I was fitting a young man to his flash new Specialized Crux the other day when I noticed that he had a wobble in his left ankle, right at the bottom of his pedal stroke.

“Have you sprained your left ankle before?” I asked.

“I actually broke it in college playing rugby.” he said. “It doesn’t hurt, but I know about the wobble.”

In the end, it wasn’t the ankle that I was worried about so much as his shoes. He was wearing a pair of shiny new carbon-soled digicamo lace-ups. Which appeared to be at least 1.5 sizes too large.

“Did you buy them as winter shoes?” I asked.

“No… these are the limited edition ones, and it was the only size left.” he said. “I’ll probably just buy another pair in a smaller size closer to cross season.”

Well, that’s a new one, I thought to myself. But I kind of understood where he was coming from. Although I’ve never had $600 to spend for one season’s worth of cyclocross shoes (and believe me, that’s about as long as they’ll last) – I share the Imelda Marcos impulse when it comes to cycling footwear. On the other hand, I’ve generally been either too poor or too frugal or both to do anything other than obsess about having a walk-in closet full of cycling shoes. My first true cycling shoes were a pair of Onitsuka Fabres that I found in the locker room trash can in 6th grade. They weren’t bad, but the soles were a bit flexy and (much like Mr. digicamo’s kicks) they were too large. That summer, one of the older kids in my cycling club outgrew his Bata Bikers, and I won them in a coin toss. The Batas were pretty sick, and fit perfectly. They were easy to run in for cyclocross, but had a semi-stiff sole for decent power transfer… insofar as a 39kg junior needs to worry about power transfer.

The Batas lasted a couple of years, and would have probably lasted even longer, had I not forgotten them at a race in Oregon.

My favorite shoes of all time were my beloved TIME Equipes in the Indurain colorway. The shoes were actually made in the Carnac factory in the Pays de la Loire region of France. Carnac was founded in 1949, and built a reputation for meticulously crafted cycling shoes, with quality that rivaled the finest luxury cobblers of Paris or Milan. Their shoes were not cheap (A pair of Carnacs could easily run $300 in 1995.) but like so many traditional European artisinal manufacturers, the company refused to outsource even in the face of daunting pricing pressures from a globalized marketplace. Carnac is now gone, and with it an important part of cycling history, as well as a piece of my heart.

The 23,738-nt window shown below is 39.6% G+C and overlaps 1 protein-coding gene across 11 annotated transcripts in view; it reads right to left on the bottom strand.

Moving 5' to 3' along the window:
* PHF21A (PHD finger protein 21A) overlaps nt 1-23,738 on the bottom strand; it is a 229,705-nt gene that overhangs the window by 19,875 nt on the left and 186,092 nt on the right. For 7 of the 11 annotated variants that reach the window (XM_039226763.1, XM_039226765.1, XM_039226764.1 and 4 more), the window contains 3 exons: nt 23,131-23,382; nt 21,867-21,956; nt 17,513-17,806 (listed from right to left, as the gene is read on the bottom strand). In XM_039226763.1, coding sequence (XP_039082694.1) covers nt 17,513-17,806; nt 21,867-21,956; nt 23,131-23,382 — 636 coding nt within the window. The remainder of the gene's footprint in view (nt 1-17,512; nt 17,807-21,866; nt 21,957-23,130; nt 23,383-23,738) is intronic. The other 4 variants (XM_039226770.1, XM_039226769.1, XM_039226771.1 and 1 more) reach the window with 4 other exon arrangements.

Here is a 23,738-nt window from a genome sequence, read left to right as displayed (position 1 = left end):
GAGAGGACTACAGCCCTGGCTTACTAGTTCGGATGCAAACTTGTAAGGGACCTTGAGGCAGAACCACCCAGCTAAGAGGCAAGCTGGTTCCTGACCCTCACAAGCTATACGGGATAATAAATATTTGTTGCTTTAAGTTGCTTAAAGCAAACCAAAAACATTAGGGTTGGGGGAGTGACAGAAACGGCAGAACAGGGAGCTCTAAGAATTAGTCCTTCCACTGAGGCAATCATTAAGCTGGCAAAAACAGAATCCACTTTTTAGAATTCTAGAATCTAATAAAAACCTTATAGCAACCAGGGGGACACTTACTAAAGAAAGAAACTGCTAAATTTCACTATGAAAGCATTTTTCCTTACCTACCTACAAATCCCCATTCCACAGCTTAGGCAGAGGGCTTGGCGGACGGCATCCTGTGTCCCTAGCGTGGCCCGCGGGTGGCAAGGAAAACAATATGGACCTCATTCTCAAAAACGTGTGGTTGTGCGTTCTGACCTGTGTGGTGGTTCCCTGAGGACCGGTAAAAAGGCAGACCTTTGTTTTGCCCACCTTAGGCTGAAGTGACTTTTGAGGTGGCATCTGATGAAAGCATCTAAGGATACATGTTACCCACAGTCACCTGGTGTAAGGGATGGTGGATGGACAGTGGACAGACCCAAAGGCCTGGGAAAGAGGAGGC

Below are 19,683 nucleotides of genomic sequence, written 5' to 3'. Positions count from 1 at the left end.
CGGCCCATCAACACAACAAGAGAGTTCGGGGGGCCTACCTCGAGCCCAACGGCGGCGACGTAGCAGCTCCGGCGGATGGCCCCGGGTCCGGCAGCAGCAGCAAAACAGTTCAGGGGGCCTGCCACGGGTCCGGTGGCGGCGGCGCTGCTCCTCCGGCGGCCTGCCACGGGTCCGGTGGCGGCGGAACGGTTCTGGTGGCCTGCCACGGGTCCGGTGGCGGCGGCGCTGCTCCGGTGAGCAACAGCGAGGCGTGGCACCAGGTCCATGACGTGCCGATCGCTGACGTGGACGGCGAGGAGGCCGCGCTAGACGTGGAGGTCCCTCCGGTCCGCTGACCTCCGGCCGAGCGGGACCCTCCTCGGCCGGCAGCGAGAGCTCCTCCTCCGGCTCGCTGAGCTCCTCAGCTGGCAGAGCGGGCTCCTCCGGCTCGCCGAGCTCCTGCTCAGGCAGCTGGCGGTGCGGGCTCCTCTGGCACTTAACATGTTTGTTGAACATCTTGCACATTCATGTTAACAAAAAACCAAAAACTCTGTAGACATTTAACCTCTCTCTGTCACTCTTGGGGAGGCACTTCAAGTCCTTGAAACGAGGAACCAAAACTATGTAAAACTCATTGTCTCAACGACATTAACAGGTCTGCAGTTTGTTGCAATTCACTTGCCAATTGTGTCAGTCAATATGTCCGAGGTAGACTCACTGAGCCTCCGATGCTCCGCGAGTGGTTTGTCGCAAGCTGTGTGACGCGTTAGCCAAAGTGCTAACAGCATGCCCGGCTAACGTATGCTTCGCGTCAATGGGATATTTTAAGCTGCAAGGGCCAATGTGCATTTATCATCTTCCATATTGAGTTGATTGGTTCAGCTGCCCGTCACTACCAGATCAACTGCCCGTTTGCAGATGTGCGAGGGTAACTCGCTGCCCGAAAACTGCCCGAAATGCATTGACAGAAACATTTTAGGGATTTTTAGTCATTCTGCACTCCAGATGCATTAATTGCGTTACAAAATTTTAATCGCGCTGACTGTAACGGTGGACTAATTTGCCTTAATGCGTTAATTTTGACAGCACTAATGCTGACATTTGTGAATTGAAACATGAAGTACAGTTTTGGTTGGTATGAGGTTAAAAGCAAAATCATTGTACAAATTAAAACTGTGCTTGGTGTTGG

I wore my Equipes for nearly a decade. They fit like a glove right out of the box, and were made to wear ever so slightly on the interior of the shoe (to increase comfort and improve fit) while holding their exterior shape perfectly for many years. The straps never failed. All the stitching remained instact, and the upper never even hinted of becoming delaminated from the (resin) sole. Alas, while visiting a friend in Virginia, the Equipes finally met their maker, in the form of a friendly Rottweiler named Hank.

Today’s shoe marketplace mystifies me no less than any other segment of the cycling marketplace, I suppose. There are $1400 custom shoes available, and from more than one vendor! There are perfectly capable $25 shoes from the venerable Nashbar marquee. And there are any number of (mostly poorly made, mostly hideously ugly) shoes in between. Traditional laces have mysteriously mounted a comeback, although I have a feeling that the trend is borne of fashion and competitive advantage, and does not signal a shift away from the larger trend away from Velcro & buckles towards Boa-style lacing. I’ve heard actual, heated conversations between educated adults over the relative merits of the different enclosure systems. And while sartorially speaking, I find Velcro straps to do little more than further infantilize a sport that already smacks of superhero cosplay, the notion that Boa, complicated buckles, or traditional laces improve upon the system’s reliability and longevity is myopic at best, and delusional at worst. Have you ever had a buckle break in a race? Because it will happen, my friend!

And so every few months, I sit down and think about shoes. I think about what shoes to carry, and then I remember how stupid an idea that is, and think instead about how to talk about shoes, and what to recommend. I think about where and how they are made. I think about how (much like bikes) the obsession with weight has resulted in a dramatic reduction of product lifespan and reliability in many cases. I think about $600 Sidis selling on Wiggle for $300. I think about the poor kangaroos. I think about Bonts in toaster ovens. I think about companies claiming to manufacture in Italy when they really import their shoes from Romania. I think about my Marresis. I think about all the shoes I’d like to buy, but don’t, because the ones I wear most often are so well made that six years later, they look good as new, and have outlasted eight sets of cleats. They are very nice shoes, but they’re not Carnacs.